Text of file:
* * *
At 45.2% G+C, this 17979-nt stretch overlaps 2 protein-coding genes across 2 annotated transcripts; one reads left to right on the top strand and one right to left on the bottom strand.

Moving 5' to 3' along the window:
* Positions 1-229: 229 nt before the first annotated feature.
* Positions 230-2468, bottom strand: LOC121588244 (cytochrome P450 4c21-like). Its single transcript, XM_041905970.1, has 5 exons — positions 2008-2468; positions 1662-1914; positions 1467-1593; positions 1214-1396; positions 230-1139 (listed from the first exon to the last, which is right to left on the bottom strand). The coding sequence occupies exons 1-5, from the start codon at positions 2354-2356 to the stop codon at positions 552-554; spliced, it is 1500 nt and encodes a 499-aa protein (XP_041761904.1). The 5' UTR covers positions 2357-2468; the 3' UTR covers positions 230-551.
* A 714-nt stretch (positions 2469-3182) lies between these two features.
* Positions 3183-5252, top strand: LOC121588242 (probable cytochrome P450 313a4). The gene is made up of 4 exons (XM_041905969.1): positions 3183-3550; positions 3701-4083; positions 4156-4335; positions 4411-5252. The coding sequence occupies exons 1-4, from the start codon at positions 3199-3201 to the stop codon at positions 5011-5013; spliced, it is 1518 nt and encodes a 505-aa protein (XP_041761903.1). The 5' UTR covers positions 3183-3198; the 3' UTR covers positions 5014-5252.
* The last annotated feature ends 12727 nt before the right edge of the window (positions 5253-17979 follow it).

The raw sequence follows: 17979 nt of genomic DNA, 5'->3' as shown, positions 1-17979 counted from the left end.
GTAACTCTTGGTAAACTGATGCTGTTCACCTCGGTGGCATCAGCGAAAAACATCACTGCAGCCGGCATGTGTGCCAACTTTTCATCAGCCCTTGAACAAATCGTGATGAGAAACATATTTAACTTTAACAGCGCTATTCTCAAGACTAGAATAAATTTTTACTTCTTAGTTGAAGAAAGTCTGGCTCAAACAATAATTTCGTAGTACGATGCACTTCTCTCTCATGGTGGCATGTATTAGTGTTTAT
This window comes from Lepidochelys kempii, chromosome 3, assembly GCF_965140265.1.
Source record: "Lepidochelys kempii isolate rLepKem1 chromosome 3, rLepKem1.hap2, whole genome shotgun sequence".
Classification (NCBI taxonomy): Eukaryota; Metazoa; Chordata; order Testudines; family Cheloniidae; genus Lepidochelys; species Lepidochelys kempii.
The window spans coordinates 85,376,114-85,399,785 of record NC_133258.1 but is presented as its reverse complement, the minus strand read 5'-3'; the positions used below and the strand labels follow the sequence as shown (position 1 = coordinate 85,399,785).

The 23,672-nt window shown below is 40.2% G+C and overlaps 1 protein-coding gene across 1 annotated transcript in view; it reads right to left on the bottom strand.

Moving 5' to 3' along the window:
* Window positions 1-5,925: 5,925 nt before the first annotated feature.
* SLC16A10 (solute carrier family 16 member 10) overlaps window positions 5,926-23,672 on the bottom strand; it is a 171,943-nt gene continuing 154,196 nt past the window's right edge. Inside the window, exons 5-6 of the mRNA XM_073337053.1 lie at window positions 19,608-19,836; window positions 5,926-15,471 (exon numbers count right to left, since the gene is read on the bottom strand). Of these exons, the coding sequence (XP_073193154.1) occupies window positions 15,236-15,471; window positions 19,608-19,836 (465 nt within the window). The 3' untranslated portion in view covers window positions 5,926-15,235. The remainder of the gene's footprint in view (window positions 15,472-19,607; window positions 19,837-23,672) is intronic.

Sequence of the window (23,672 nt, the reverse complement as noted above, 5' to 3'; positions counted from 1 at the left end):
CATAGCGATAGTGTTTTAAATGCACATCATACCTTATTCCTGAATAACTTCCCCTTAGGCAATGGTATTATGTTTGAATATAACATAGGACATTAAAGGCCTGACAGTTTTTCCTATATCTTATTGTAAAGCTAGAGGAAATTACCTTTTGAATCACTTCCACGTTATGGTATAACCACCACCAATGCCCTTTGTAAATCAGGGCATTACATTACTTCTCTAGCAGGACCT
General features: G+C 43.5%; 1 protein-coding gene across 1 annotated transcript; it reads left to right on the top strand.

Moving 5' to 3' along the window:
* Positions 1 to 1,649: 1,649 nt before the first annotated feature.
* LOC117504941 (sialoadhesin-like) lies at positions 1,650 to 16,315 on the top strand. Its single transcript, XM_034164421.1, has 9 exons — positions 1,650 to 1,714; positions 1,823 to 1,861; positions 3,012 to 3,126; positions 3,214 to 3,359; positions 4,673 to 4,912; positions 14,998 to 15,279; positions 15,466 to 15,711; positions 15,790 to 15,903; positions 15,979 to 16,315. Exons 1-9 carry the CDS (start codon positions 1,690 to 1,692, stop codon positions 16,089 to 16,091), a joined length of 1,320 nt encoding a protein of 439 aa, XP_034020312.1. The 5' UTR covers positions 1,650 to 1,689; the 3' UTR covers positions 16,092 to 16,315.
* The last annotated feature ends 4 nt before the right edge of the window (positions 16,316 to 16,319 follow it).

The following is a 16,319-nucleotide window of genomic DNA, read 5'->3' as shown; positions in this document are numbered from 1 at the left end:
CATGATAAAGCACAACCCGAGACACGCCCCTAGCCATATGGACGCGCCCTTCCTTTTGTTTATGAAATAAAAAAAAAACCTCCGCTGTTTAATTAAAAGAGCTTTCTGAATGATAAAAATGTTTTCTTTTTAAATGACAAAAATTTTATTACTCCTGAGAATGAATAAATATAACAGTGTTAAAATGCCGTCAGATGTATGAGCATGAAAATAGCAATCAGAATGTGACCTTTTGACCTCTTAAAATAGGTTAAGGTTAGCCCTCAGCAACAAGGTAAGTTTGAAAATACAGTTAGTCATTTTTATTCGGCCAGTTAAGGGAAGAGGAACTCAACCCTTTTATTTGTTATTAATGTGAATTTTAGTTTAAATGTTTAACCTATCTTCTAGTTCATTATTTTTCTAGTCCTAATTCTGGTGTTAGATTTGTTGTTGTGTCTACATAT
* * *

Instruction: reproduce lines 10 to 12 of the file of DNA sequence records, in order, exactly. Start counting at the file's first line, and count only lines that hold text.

This window comes from Lepidochelys kempii, chromosome 3, assembly GCF_965140265.1.
Source record: "Lepidochelys kempii isolate rLepKem1 chromosome 3, rLepKem1.hap2, whole genome shotgun sequence".
Classification (NCBI taxonomy): Eukaryota; Metazoa; Chordata; order Testudines; family Cheloniidae; genus Lepidochelys; species Lepidochelys kempii.